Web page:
Groundbreaking Neuroscientific Studies at Reichman University

14 May

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Prof. Ruth Feldman and Prof. Amir Amedi, two leading neuroscientists in their fields, are running cutting-edge brain studies with astounding results. While researching different areas of the brain, and different brain activities and functionalities, both are looking to solve serious issues with what could eventually be life-changing solutions.

Prof. Feldman is the Simms-Mann Professor of Developmental Social Neuroscience at Reichman University, with a joint appointment at the Yale Child Study Center. As a world leader in developmental psychology and psychopathology, her approach integrates perspectives from neuroscience, human development, philosophy, clinical practice, and the arts within an interpersonal frame and a behavior-based approach.

The Center for Developmental Social Neuroscience at the Baruch Ivcher School of Psychology is unique in its studies of the brain its natural social environment, similar to how interactions between people, mainly between parents and their children but also between couples and close friends.

Several groundbreaking studies in "hyperscanning" are being conducted at the Center. They are considered rare and complicated to conduct, with only a few dozen having been held around the world. Prof. Feldman's lab specializes in them. "Hyperscanning" studies examine two brains simultaneously, during different interactions between them.

One of these studies was recently published in NeuroImage and examined what happens to the brain during non-direct interactions between mothers and children aged 10-14. While initially conducted before COVID-19, this study and its results are applicable to the early days of the COVID-19 pandemic and lockdowns, when most of our social interactions were remote. The study asks, “Can we create and maintain social bonds from afar?”

During the study, participants were asked to communicate with one another either face-to-face or through Zoom while in two separate rooms, all while connected to an EEG (electroencephalogram) machine. The study examines what happens to the brain of each participant during the interactions, while they complete different pleasant tasks. During the study, the participants also give saliva samples to measure hormone levels.

The study found that while technology allows the creation of brain synchronization between participants not sitting in the same room, it does not replace direct and personal interaction, and is actually very limited. Of 36 possible combinations of brain interactions, only one occurred during the Zoom chat between mothers and their children, while nine occurred during face-to-face communications.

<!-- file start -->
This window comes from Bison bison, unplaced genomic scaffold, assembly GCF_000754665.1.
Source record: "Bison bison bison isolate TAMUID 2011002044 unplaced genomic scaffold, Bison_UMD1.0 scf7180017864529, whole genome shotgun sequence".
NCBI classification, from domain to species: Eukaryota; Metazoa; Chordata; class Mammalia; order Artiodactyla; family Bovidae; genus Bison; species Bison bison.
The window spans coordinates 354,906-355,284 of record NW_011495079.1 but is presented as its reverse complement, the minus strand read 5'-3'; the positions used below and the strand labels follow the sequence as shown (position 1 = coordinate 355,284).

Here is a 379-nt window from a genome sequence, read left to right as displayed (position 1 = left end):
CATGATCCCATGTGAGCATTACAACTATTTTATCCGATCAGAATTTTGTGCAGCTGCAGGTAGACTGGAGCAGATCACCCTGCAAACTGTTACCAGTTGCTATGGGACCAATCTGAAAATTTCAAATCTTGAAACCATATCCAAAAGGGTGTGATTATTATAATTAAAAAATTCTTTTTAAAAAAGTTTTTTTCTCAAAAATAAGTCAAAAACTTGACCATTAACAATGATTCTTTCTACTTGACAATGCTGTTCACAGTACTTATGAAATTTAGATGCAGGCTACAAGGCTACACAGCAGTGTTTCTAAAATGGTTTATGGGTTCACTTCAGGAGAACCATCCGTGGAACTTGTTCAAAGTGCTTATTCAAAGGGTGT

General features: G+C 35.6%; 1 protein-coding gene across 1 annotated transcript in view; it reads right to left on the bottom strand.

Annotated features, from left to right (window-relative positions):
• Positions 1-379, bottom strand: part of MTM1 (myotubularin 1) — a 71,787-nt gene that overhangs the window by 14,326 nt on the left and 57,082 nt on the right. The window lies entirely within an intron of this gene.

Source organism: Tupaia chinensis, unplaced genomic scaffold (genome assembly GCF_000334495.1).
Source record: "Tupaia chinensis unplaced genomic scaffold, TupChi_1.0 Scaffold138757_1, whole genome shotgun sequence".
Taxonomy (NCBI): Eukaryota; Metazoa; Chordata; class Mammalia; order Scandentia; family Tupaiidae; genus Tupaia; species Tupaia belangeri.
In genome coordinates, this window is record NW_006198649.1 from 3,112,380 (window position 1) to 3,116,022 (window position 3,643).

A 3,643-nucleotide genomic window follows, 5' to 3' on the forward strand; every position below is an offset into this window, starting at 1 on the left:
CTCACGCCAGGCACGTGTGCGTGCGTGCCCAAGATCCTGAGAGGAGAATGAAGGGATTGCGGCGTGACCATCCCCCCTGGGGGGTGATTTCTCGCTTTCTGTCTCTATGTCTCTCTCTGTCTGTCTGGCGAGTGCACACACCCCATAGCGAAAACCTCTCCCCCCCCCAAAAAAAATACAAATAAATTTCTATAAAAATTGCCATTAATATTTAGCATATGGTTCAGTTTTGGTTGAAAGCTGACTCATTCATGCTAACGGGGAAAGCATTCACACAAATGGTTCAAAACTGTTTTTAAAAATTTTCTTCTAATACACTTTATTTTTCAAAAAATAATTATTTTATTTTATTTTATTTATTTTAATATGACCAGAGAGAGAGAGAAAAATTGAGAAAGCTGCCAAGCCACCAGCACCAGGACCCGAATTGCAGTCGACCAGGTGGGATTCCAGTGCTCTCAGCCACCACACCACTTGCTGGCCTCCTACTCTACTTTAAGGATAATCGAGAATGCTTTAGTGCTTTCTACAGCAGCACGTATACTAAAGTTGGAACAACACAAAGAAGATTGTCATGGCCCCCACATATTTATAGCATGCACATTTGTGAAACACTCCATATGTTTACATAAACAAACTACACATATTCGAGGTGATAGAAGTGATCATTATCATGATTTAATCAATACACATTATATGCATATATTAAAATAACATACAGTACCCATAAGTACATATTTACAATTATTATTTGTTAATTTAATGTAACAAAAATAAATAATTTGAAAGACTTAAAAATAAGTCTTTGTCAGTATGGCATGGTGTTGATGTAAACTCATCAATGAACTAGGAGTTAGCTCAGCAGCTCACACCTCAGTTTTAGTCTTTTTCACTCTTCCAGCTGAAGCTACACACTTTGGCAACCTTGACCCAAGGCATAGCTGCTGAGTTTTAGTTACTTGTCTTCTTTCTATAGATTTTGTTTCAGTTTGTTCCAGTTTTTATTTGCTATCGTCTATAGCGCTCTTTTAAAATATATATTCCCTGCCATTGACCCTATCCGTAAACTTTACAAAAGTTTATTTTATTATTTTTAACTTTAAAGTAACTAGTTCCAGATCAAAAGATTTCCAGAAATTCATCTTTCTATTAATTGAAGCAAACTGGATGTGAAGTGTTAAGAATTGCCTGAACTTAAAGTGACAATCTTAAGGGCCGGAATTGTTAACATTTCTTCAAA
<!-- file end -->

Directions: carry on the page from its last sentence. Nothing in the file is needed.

According to Prof. Feldman, "Imagine you’re driving down a motorway in optimal conditions; lots of lanes, the traffic moves smoothly. Now compare it to driving on a gravel road with many bumps along the way. You will still get to the same place, but it will be much more difficult getting there. This is the difference between face-to-face interactions and non-direct interactions."
Some of the other studies Prof. Feldman and her team are working on include examining the effects of a mother's body odor on brain synchronization with her baby; a unique study that examines the effects of the father's body odor on brain synchronization with his baby; and two more in cooperation with the Baruch Ivcher School of Psychology Clinic.

According to Post-Doctoral Fellow, Dr. Linoy Schwartz, "Hyperscanning studies can give a unique and live response to the question, 'How do two brains communicate with each other and impact on each other?’ And they also provide the opportunity to examine the neurological component, along with behavioral and hormonal, of synchronization between people."

Many of the studies at the Center are longitudinal, examining the effects of interactions between mothers and their children during a period of about 20 years. A few of these studies use fMRI machines (functional MRI), to measure brain activity while conducting specific tasks.

One of the most notable follows children and their mothers from Sderot and the Gaza border. The purpose is to learn how stress that arises from the security situation influences the development of children who grew up in these areas. The control group includes children who grew up in towns that are socioeconomically similar to Sderot but have not experienced the security situation.

The study’s initial analysis shows that many participants suffered from PTSD (Post Traumatic Stress Disorder) symptoms, regression, and other disorders. The interaction of mothers with their children showed patterns that were not age- or situation-appropriate. Researchers continued to meet participants until they were 15 years old and found differences in their hormone levels: cortisol, the hormone associated with stress; and oxytocin, the hormone associated with love and trust. The situation was unique as all participants suffered from the same stressor – the security situation, yet researchers found that while some children who lived on the same street suffered from anxiety, some did not.

Moreover, the correlation between mothers and their children was profound. Early on, they found that the interaction between mother and child meaningfully affects the physiological metrics of both, with the mother being some sort of buffer protecting the child. Mothers who were more resilient had more resilient children, and mothers who suffered more from anxiety had more anxious children.

The next stage of the study examined the gut microbiome population and in future, the study will scan the children in an fMRI machine when they are 18 years old, looking for a neurological pattern that can differentiate them from other populations.

According to Research Associate Dr. Adi Ulmer-Yaniv, who leads imaging studies at the Center, "These studies allow us to receive new insights on the long-term effects of the relationship between mothers and children on the children's development, not just behaviorally, but neurologically as well. With fMRI imaging, we can examine how social interactions shape brain regions associated with social cognition across development."